Should You Go Greek or Stay Independent?
The first semester of college will bring with it a very important question: should you pledge or stay independent? You might have wondered about the many fraternity and sorority members walking around campus wearing their crazy shirts and manning tables in the student center. You might have talked a little bit with some other freshmen about what they want to do. You might already have a family member in a Greek organization. You might have read about Greek organizations in the news. All of these experiences will help you shape an answer to that all-important question. And of course we understand that it’s a pretty big question for many students, but with some thought, you will have little trouble coming to a decision for yourself.
Some things you’ll want to consider when you think about whether or not you’d like to join a Greek organization include the following. How much money are you willing to spend? What kind of time commitment are you willing to endure? Do you want to meet new people and experience new social activities? Or are you happy being on your own, free of the fairly structured world of Greek organizations?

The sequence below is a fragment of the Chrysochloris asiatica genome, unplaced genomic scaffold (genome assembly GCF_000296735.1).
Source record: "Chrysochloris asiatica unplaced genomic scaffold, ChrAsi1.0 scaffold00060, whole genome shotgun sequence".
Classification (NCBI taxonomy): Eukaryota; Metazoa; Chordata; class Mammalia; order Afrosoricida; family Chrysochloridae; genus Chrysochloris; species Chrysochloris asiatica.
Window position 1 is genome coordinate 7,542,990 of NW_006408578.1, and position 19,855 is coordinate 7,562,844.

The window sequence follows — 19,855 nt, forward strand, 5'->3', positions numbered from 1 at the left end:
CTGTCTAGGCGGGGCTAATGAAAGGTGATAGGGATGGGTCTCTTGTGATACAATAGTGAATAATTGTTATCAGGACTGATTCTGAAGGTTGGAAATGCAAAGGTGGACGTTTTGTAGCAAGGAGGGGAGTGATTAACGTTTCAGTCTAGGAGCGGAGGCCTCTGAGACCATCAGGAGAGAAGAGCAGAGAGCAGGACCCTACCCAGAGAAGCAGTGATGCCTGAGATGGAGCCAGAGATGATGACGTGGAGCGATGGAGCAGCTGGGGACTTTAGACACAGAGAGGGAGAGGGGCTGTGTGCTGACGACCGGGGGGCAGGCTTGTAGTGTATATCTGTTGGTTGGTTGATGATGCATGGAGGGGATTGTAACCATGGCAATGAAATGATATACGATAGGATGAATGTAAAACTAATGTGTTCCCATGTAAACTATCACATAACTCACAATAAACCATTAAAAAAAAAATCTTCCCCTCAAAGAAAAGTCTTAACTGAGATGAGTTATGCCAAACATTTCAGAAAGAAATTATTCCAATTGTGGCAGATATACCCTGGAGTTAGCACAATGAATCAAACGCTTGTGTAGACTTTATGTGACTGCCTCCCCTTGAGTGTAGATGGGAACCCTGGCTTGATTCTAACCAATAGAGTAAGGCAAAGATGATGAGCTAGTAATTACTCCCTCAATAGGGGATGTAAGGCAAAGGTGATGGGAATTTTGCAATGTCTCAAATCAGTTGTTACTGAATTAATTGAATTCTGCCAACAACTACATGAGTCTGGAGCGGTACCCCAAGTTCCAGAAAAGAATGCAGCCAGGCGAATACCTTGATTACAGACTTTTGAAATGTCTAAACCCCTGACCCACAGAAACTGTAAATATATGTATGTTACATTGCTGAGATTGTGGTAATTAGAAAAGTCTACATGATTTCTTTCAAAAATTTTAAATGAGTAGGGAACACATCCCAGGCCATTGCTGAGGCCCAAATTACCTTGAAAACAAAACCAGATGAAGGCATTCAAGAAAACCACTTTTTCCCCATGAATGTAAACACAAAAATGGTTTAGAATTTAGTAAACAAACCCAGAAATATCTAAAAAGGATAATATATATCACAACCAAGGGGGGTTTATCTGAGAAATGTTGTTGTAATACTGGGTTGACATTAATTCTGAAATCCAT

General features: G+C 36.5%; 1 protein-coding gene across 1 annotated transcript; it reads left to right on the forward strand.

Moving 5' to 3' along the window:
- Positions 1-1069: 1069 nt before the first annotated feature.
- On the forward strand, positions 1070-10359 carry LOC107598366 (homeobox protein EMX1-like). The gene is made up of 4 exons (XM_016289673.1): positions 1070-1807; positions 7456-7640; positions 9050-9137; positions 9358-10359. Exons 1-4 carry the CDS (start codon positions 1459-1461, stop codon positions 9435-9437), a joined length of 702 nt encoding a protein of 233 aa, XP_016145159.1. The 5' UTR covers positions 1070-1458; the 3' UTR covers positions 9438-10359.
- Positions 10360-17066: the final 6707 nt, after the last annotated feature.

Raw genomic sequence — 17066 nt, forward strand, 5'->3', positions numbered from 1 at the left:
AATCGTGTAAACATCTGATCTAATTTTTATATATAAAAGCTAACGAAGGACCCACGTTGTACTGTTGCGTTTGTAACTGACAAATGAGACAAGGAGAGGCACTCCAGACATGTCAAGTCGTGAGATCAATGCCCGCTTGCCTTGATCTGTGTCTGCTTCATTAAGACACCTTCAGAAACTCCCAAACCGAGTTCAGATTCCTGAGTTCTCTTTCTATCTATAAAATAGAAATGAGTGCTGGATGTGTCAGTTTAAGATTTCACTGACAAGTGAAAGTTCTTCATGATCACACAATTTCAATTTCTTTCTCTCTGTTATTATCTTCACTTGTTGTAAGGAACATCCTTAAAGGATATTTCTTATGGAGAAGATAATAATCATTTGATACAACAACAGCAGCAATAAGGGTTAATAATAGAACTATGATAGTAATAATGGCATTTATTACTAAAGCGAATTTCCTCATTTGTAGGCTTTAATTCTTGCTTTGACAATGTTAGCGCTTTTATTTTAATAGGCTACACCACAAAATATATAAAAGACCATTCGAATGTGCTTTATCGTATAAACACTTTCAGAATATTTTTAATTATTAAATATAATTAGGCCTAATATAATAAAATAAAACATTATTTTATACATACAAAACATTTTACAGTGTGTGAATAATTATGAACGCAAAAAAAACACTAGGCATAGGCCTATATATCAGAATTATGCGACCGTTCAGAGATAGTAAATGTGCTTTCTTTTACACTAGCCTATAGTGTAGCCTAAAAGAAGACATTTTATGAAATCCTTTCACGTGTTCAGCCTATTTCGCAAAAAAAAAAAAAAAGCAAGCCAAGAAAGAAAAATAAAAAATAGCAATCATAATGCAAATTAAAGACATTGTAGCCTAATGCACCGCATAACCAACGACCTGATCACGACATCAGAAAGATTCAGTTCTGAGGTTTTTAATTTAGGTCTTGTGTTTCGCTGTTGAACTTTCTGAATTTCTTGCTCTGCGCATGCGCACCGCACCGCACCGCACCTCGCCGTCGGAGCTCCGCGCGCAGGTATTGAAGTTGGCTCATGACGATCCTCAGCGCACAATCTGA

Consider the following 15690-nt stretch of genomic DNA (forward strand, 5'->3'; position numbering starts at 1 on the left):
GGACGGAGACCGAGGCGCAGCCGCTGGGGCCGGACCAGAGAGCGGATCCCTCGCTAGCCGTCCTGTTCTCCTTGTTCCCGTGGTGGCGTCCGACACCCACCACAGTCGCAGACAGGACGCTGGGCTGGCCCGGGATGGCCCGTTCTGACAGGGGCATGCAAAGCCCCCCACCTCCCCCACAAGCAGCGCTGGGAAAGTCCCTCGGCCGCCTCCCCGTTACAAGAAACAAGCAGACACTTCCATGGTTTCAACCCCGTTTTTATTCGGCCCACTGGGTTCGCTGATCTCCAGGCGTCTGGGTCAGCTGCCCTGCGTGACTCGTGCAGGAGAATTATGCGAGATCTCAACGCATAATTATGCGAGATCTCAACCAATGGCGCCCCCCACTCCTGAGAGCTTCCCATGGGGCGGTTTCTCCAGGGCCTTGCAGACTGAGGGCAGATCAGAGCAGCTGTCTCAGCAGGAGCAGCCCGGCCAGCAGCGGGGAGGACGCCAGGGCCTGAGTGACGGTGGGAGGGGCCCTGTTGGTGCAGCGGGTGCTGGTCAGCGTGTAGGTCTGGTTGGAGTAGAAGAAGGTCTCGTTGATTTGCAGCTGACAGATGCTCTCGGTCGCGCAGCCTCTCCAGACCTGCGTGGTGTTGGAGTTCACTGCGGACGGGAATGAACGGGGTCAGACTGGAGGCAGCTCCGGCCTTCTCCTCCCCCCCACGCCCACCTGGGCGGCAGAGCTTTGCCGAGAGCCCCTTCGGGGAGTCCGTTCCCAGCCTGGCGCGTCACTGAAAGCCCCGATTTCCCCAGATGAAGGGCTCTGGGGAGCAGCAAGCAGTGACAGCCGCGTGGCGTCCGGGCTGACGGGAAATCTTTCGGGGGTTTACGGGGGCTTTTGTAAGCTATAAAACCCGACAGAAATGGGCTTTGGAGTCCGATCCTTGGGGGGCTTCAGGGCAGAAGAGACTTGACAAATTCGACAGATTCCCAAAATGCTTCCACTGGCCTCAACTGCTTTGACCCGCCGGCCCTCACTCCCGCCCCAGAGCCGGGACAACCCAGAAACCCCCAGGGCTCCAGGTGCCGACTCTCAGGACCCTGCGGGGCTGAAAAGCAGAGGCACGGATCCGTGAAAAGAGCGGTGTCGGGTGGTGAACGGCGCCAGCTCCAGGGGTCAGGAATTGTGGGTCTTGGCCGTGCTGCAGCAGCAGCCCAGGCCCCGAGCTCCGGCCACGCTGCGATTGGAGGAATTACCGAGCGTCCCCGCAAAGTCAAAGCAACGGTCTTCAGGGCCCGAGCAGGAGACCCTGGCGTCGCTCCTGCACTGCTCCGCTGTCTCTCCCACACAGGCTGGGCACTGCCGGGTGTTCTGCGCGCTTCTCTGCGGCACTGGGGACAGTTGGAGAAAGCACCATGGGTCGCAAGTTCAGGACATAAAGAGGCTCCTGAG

If you can answer some of these questions, then you’ll probably be able to finalize a decision fairly easily. Consider the facts. Greek organizations often ask their members to pay monthly dues. Members often help with funding social events and charity drives. Likewise, members often attend regular meetings and other events. This time commitment is a lot, sure, but it also allows them to meet many new people and develop strong relationships, many of which last beyond graduation. Of course, this doesn’t mean that students independent of Greek life don’t make lasting friendships, but that they don’t often have a structured social world to help them do so. This is something you’ll definitely want to consider.
Once you’ve made your decision, you should still go through rush. The rushing experience is a good way to get a sense of the Greek life and what it’s like to socialize on campus. Plus, you’ll still meet a lot of people who can be your friends whether or not you decide to go Greek. This, if anything, is the most important thing to do: give it a try.